Social Contract, Excusing Wrongs, President Obama, and More
Q&A Radio: 28 July 2013
I answered questions on social contract theory, romanticizing historical figures in art, mental illness as an excuse for wrongdoing, fervent hatred for President Obama, and more for Philosophy in Action Radio on 28 July 2013. Greg Perkins of Objectivist Answers was my co-host. Listen to or download the podcast below.
Remember, Philosophy in Action Radio is available to anyone, free of charge. That's because our goal is to spread rational principles for real life far and wide, as we do every week to thousands of listeners. We love doing that, but each episode requires our time, effort, and money. So if you enjoy and value our work, please contribute to our tip jar. We suggest $5 per episode or $20 per month, but any amount is appreciated. You can send your contribution via Dwolla, PayPal, or US Mail.
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Segments: 28 July 2013
Question: Is a "social contract" the proper basis for government? The idea of a "social contract" is often used to justify all kinds of government interventions for the so-called "greater good." What does it mean to say that society is founded on a social contract? What are the practical implications of that approach to politics? Was John Locke a proponent of this view?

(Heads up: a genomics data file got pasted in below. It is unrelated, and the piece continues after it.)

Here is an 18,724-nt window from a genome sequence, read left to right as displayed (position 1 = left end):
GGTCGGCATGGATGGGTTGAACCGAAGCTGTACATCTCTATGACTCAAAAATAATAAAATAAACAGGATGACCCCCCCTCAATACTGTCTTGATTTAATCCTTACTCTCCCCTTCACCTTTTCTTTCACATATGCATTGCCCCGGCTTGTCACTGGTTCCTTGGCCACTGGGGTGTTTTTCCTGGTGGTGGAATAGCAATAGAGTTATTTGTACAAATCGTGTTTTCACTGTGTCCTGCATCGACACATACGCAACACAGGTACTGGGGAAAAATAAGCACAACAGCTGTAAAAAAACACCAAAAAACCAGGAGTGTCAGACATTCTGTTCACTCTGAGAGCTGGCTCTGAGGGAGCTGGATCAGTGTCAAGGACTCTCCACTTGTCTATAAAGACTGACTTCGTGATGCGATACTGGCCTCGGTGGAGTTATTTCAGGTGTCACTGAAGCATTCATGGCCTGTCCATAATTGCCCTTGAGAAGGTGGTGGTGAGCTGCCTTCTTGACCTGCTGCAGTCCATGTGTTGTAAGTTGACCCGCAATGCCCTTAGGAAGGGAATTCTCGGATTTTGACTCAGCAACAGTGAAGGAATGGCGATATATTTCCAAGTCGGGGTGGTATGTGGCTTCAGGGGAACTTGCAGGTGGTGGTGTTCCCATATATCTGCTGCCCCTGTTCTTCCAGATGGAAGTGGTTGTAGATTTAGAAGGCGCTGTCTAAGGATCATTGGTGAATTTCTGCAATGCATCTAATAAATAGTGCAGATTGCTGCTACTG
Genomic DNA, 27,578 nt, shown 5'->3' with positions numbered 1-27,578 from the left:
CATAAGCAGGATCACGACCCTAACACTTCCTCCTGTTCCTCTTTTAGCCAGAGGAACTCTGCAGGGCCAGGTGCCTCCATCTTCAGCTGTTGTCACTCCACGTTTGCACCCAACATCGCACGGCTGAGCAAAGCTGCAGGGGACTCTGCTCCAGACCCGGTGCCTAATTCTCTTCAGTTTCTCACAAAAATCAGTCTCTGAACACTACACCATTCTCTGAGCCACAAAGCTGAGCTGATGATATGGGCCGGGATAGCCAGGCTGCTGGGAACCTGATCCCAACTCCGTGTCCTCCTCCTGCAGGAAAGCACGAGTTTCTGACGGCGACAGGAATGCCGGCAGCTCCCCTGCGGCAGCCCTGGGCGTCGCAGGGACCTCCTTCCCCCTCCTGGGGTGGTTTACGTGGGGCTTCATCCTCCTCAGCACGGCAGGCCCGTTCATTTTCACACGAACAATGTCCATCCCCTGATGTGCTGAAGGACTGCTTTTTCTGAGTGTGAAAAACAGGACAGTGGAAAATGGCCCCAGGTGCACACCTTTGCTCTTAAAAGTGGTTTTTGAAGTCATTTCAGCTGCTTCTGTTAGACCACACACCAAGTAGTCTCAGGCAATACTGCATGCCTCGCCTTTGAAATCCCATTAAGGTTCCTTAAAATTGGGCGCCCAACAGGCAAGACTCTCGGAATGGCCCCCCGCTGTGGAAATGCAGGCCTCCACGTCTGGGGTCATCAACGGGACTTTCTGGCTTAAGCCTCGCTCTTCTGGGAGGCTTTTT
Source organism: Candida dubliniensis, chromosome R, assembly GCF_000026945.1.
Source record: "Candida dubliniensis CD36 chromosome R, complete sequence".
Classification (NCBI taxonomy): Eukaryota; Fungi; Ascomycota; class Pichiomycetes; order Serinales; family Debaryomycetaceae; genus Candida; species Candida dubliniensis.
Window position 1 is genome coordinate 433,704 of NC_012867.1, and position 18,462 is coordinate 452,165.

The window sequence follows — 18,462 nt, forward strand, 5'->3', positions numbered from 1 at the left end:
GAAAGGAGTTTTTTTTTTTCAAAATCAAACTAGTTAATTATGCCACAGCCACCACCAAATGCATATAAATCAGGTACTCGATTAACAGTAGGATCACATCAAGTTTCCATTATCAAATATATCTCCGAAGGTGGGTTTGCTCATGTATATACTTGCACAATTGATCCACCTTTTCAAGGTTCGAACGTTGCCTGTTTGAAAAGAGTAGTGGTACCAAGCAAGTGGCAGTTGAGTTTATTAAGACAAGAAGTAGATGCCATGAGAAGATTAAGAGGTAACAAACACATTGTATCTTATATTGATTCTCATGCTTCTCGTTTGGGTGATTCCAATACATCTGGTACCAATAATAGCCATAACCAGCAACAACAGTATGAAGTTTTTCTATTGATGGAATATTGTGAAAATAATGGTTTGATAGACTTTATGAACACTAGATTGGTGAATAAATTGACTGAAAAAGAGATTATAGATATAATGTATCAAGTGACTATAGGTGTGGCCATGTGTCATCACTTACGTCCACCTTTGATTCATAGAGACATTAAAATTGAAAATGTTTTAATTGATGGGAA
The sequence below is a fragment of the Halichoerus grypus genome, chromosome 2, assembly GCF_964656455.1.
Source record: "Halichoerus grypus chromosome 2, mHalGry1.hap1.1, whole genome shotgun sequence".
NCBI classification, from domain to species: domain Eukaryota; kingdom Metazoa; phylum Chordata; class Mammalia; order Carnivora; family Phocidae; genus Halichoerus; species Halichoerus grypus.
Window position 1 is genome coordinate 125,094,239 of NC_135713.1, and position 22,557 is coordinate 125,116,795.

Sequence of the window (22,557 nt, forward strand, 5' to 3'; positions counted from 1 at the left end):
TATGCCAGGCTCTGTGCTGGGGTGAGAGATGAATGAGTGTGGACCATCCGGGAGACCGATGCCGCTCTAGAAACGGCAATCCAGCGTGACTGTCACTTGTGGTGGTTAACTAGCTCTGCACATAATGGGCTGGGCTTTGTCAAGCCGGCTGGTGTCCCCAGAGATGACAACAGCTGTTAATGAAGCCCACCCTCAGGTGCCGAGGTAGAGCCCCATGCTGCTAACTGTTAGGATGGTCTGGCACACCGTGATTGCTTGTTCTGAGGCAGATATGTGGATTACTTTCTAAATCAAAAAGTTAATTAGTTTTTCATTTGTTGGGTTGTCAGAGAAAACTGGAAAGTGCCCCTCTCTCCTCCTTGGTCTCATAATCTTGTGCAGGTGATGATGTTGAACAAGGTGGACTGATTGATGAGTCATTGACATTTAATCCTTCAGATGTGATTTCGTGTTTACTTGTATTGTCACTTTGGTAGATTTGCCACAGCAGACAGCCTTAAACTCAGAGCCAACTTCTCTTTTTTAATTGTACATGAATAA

Answer, In Brief: Social contract theory is an attempt to justify basic political principles and government based on (usually) a tacit or hypothetical agreement between all members of the society. It's thoroughly subjective, so it's simply a recipe for violations of rights.
Question: Are there moral limits to romanticizing historical figures in art? For example, a writer might romanticize Robin Hood as the Ragnar Danneskjöld of the Middle Ages. If this is proper, is there an ethical limit as to what kinds of persons one may or may not romanticize, or as to how far one may stretch the historic truth? For example, does it matter if there are still contemporaries of that historic person alive who suffered unjustly because of him? Would it be wrong to ignore some unpleasant facts in order to present a fictionalized heroic character?
Answer, In Brief: The basic facts and moral nature of any historical figure should be respected, although rough edges might be smoothed away to create a more consistent character in literature. Inventions should not be represented as historical fact.
Question: Does mental illness excuse wrong behavior? Recently, a friend of mine apologized for making hurtful and unfair comments to me. (It's not the first time she's done that.) She said that she's been struggling with depression, and she's now on anti-depressants and in therapy. I'm not sure how to take that. I feel for her, yet I also feel like I'm being manipulated into overlooking her bad behavior because she's "sick." How should struggles with mental illness figure into explanations and apologies for wrong behavior – if at all?